“If you have good thoughts
they will shine out of your face
and you will always look lovely”
“If you have good thoughts
they will shine out of your face
and you will always look lovely”
My friend’s father passed away last week. My friends’ mother died yesterday. Not the first of my friends’ parents to go, but it’s happening more frequently. My friends’ baby is dying in utero. Not the first friends to lose a baby. My friend’s fiancé is sick. Very sick. Not the first. Not the first.
My heart is breaking but at the same time I have so much hope for the future, wonderful memories of the past and happy times here and now, leaving me with a confusing feeling…does it make sense to be welling happy tears of sorrow, nostaligia, grief and love? Or perhaps it’s sorrowful grief-stricken tears of love and hope. Yes, I think that more accurately describes it. But no less confusing.
It’s hard to wrap my head around. I’m not sure I understand. Maybe there’s nothing to understand and that’s where I’m going wrong. Maybe it’s not possible to understand until after we pass on ourselves. Is there understanding after death? Or nothingness? Or simply melting into the ether, merging with the great spirit, the great link, the force. Peace.
We often hear that life is a mystery, but what about death? Life is all around us, visible for us all to see, everywhere, every day. And yes, death is there too, but we don’t experience it. We witness it. Can it be understood? Life is fleeting; Life is a gift; This too shall pass; You don’t know what you’ve got till it’s gone; And a billion other platitudes. So what do we do?
Do what we love. Be with people we love. Make a difference, no matter how small; the small things add up. Smile. Laugh. Love. Give. Take/Accept. Be grateful. Appreciate ourselves, our lives, our loved ones. And be there to support others in their pain, in whatever way we can. It won’t be long before it’s our turn again.
To my friends in pain: I love you and am here for you always xx
Want to Build Better Bones?
Bone is living tissue and as such it responds to how we treat it. Recent research has indicated that a regular, safe yoga practice can not only halt the onset of osteoporosis (fragile bones) but actually reverse its progress. It safety improves balance, clarity of mind and overall bone strength, leading to fewer fall incidences and decreased risk of fracture.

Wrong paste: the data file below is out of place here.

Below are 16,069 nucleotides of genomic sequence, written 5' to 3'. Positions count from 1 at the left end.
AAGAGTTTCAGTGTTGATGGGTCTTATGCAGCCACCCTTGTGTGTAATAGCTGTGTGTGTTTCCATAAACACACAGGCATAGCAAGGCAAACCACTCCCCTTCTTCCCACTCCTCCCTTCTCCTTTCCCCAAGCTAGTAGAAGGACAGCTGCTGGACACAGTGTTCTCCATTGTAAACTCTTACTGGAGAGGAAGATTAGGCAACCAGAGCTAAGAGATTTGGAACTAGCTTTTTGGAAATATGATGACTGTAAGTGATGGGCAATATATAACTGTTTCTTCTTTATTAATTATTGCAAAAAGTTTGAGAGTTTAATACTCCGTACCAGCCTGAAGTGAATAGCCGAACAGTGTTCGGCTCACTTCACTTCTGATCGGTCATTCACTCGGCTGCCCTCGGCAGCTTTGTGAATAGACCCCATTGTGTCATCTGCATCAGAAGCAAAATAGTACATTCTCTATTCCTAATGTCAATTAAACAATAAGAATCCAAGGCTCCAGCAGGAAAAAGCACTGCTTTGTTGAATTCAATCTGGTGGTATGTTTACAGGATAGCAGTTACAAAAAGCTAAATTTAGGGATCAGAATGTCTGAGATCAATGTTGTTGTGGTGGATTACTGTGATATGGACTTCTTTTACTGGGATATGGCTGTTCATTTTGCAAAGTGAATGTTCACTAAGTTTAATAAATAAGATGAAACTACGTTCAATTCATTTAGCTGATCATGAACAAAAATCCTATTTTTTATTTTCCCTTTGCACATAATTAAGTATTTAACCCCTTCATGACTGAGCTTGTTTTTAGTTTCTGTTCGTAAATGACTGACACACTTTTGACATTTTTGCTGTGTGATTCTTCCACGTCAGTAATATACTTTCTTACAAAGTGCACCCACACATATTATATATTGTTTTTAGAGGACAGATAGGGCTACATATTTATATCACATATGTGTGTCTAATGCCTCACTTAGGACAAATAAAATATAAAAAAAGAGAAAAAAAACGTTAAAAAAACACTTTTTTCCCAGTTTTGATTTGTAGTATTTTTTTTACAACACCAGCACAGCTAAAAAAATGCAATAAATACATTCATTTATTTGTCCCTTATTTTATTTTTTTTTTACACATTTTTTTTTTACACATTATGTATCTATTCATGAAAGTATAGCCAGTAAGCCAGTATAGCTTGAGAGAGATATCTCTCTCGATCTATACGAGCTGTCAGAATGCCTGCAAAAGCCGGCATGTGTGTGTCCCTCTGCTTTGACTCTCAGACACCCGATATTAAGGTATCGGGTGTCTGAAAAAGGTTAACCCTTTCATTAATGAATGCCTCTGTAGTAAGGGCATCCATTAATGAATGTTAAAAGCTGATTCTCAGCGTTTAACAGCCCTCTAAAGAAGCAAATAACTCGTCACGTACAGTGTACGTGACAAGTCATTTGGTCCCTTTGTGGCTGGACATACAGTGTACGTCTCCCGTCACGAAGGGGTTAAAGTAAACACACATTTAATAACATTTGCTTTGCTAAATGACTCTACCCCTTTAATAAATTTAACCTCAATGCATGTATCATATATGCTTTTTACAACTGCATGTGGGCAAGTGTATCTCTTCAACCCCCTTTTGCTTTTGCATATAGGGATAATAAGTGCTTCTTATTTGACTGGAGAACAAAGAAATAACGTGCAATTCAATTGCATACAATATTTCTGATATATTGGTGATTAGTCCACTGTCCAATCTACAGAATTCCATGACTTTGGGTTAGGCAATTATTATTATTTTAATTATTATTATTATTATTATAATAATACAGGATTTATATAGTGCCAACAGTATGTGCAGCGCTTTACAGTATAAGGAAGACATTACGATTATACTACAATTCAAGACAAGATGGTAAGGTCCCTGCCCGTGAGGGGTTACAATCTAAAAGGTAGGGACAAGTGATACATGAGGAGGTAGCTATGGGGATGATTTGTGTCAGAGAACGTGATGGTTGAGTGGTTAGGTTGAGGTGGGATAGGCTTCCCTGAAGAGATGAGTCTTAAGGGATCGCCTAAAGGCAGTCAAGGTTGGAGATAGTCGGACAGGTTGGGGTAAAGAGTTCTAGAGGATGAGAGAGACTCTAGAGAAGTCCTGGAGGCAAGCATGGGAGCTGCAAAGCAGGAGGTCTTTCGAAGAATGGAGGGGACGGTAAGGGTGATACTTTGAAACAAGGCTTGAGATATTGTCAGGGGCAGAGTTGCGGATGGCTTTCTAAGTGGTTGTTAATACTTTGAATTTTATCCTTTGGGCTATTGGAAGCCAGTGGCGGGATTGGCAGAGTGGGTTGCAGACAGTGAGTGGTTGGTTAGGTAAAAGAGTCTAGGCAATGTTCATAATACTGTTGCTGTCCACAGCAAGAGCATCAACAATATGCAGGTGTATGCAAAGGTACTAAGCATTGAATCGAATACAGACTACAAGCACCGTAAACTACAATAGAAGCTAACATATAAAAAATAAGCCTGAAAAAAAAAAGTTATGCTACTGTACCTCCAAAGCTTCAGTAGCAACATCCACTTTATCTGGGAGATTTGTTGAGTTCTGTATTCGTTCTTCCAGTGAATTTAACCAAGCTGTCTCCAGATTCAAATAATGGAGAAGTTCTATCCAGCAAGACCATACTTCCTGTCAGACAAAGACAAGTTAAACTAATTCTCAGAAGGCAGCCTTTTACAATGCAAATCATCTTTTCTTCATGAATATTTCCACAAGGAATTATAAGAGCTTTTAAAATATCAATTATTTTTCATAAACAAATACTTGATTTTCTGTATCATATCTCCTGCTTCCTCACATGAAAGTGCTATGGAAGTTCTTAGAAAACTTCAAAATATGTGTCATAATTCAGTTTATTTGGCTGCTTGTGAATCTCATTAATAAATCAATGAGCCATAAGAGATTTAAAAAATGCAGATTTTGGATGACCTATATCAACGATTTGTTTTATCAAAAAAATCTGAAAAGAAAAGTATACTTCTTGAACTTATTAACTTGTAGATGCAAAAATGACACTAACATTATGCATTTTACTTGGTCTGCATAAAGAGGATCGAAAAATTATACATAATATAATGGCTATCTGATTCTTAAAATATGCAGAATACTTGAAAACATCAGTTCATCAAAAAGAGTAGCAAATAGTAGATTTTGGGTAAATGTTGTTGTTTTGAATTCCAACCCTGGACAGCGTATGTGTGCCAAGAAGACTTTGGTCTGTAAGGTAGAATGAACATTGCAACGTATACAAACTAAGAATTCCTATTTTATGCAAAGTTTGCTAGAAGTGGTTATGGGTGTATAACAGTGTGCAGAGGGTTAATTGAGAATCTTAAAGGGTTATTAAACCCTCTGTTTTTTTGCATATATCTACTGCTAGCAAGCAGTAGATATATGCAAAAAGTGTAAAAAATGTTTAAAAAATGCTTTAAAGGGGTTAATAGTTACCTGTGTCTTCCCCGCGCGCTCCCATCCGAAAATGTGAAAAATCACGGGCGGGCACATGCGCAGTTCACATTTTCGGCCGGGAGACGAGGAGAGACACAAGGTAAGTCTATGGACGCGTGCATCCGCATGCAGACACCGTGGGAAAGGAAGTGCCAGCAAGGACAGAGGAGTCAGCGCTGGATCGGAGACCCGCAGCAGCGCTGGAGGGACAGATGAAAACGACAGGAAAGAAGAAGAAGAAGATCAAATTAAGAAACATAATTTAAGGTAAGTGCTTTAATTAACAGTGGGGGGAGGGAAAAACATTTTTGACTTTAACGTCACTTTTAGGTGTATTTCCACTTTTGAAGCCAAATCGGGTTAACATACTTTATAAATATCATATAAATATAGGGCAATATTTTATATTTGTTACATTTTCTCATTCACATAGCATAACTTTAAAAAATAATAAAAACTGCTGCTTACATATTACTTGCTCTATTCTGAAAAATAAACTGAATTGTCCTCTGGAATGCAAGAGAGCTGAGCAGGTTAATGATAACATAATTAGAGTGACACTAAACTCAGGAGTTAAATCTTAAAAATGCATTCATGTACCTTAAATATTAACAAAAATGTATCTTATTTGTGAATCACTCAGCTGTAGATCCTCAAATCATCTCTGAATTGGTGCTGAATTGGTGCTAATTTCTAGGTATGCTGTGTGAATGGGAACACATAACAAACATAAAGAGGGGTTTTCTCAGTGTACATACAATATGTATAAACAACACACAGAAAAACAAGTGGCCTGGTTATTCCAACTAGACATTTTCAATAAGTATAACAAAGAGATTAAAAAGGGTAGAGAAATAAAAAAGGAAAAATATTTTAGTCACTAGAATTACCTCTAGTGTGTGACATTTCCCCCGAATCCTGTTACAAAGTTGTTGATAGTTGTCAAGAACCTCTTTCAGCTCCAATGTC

The nutrients we take in through our diet also play a crucial part in building bone strength, so knowing what to eat and what to avoid is important, as it is for our overall health in general.
Osteoporosis and even bone fractures (breaks) are not in themselves that much of an issue – which is not to say that a fracture isn’t painful…it is! However, the life-changing circumstances that can result from a fracture can have devastating effects, leading to being bed-bound, or wheelchair-bound, which deteriorates the muscles, to say nothing of mental well-being.
Prevention is better than cure. The best time to build up good bones is in our teens and early 20s, or actually from pre-conception! Bone density decreases from age 35 on average, so if strong bones are not already built up, we’re on a losing battle – not an impossible battle, but certainly more difficult.
Osteoporosis is not an aging disease, nor is it a women’s disease. 20-25% of men over the age of 50 break bones due to their fragility and men with osteoporosis are much more likely to break bones than their female counterparts are.
Education is key to prevent us, our families and loved ones from inadvertently allowing this disease to develop. While many factors are out of our control, there are still many things we can do to prevent and manage brittle bones. Check out my post on yoga for osteoporosis to find information on Dr. Loren Fishman’s and Ellen Saltonstall’s research on the topic.
Find out more from our FREE talk at the Chiron Centre, Westbury-on-Trym, on Wednesday April 24th, 7.30-9.00pm, or book onto our day-workshop on May 26th at Bristol City Yoga, and tell your friends and loved ones about it.
Book your place by emailing email@example.com or firstname.lastname@example.org
It took me years of struggling, comparing myself to others and getting relatively nowhere in my yoga practice before I considered restorative yoga. Actually, I think it was more curiosity than a desire to try “Restorative”. I just hadn’t tried it before. I tried it and I didn’t like it. It hurt.
Now I teach restorative, so what changed? Well, for a start, me! I changed! My years of struggling with stretching, of pushing into the pose, of trying to look like I thought the pose was supposed to look like…well, they didn’t get me very far. Don’t get me wrong, I enjoyed the Vinyasa Flow classes I took back then. They were a great workout, great for building muscular strength and wonderful for de-stressing and taking time out from a full-on university programme, but yoga? No, I don’t think I had any idea what ‘yoga’ meant.